On a recent Friday afternoon, about 20 employees of a commercial insurance leads company were busy working in a small, consolidated area on the sixth floor of a building on the former site of the Oscar Mayer plant on Madison's north side.
Rows of empty cubicles fill the office space while the rest of the floor includes unused offices and remnants of the property’s former use as a manufacturing plant.
While some may see the expanse of vacant space as the end of the Oscar Mayer era, AssuredLeads’ CEO Travis Batiza sees future possibilities with the 34,000-square-foot floor. Batiza has plans to expand the company to a couple hundred employees by 2021.
“We are beyond humbled to be part of history there,” Batiza said. “I can see both sides where it’s bittersweet — the change being great, but for many people, sort of sad.”
The company, which generates and sells commercial insurance leads to agents and carriers, prioritized the opportunity for growth when relocating from offices in downtown Madison's Gateway Mall, 600 Williamson St., to the Oscar Mayer space in August 2018. Batiza highlighted the access to parking and benefits of the central location at 910 Mayer Ave. for recruiting, including proximity to highways and the airport.
Before relocating to Wisconsin, AssuredLeads was based in Columbus, Ohio. The company began in January 2016 and was officially incorporated a year later. Three months later, AssuredLeads moved to Madison.
Batiza said he is focused on “keeping the capital in the Midwest” and countering the trend of companies relocating to the coasts for expansion opportunities.
“We are trying to reverse that trend. Plant our roots,” Batiza said.
AssuredLeads is not the only company operating in the Oscar Mayer office building, where the connection to the meat processing facility remains strong. A portrait of a hot dog well-dressed with condiments hangs in the front lobby.
Total Administrative Services Corp., a company that administers benefits programs to businesses, moved into the second floor of the building in June 2018.
‘Once in a generation’
As tenants settle in where Oscar Mayer used to make hot dogs and deli meats, Madison is thinking broadly about the future of the critical swath of land on the city’s north side.
The 72-acre property is located at a key position not only for the north side but for the city and region. It sits in a primary gateway between the Dane County Regional Airport and downtown Madison, and presents a unique development opportunity for the transportation corridor.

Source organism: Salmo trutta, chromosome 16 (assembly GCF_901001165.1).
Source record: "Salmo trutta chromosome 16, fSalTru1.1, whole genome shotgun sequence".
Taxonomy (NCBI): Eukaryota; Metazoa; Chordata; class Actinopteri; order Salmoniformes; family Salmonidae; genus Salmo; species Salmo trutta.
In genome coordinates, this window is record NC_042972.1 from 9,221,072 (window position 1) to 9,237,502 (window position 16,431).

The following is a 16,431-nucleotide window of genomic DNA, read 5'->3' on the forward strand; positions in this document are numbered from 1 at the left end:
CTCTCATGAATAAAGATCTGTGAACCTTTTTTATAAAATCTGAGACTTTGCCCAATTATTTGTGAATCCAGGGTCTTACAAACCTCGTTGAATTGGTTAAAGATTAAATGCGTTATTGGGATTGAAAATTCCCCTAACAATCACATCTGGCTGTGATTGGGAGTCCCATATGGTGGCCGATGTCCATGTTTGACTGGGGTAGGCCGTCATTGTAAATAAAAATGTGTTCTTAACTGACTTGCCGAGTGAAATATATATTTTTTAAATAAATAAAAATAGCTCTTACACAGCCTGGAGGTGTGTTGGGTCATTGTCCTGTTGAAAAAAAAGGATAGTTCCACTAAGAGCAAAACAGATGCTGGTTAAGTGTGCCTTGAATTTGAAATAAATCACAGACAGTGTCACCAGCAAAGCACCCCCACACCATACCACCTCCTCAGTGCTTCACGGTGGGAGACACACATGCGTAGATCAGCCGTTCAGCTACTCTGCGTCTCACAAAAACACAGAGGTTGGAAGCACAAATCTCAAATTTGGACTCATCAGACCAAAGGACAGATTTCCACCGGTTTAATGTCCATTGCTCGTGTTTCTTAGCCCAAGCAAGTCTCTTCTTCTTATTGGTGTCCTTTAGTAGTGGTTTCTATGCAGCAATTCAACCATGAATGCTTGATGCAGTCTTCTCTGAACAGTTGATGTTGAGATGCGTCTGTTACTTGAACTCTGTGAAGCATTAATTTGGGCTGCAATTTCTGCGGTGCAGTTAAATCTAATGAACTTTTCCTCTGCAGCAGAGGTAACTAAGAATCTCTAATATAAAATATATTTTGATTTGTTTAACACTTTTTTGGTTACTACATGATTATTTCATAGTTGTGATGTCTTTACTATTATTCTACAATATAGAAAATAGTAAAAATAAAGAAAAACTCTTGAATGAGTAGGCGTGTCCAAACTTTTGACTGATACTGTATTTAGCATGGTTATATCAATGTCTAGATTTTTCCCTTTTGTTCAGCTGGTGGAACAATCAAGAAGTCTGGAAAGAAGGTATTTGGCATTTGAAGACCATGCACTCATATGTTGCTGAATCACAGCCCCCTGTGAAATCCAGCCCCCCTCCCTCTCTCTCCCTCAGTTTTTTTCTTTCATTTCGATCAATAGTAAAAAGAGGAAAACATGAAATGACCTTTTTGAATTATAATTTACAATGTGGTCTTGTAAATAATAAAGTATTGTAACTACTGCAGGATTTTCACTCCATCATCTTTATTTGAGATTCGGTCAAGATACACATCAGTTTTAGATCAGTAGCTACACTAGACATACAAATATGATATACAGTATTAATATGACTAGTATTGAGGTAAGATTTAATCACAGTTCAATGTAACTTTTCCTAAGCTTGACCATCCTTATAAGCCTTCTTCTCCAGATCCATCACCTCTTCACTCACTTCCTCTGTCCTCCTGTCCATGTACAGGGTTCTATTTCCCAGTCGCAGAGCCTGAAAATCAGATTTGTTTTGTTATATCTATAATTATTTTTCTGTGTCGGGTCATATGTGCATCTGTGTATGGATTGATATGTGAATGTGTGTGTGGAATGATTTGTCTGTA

“This is a once-in-a-generation opportunity,” city planner Bill Fruhling said. “We didn't want to jump into the planning process that drew the box too tightly too quickly.”
Since production at the plant ceased, Reich Brothers Holdings purchased the property and is jointly developing the site with Rabin Worldwide into a project called OM Station, which is envisioned to be a mix of commercial and industrial spaces.
The developer began a more than $18 million infrastructure improvement project on the property in July 2018. The Wisconsin Economic Development Corp. provided a $500,000 grant to support redevelopment.
Work to reconfigure gas and electric infrastructure is expected to be completed by July, according to WEDC, with the entire six-phase project expected to be completed in 2025.
Fruhling said the city is poised to begin its special area plan, which is a detailed look at the former Oscar Mayer property and the area surrounding it. The special area plan is the second step of a two-phase planning process that began with a strategic assessment.
The special area plan will address issues such as land uses, building height patterns, urban design characteristics and potential redevelopment at the site that is generally bounded by Sherman Avenue to the west, Packers Avenue to the east and Aberg Avenue to the north.
Part of the property could be used for a Metro Transit satellite storage facility, which is necessary to improve bus service on the city’s periphery and implement bus rapid transit in Madison.
While employment will be a focus at OM Station, Fruhling said the area will need complementary uses.
“We’re trying to come up with places that nestle within the neighborhood,” Fruhling said.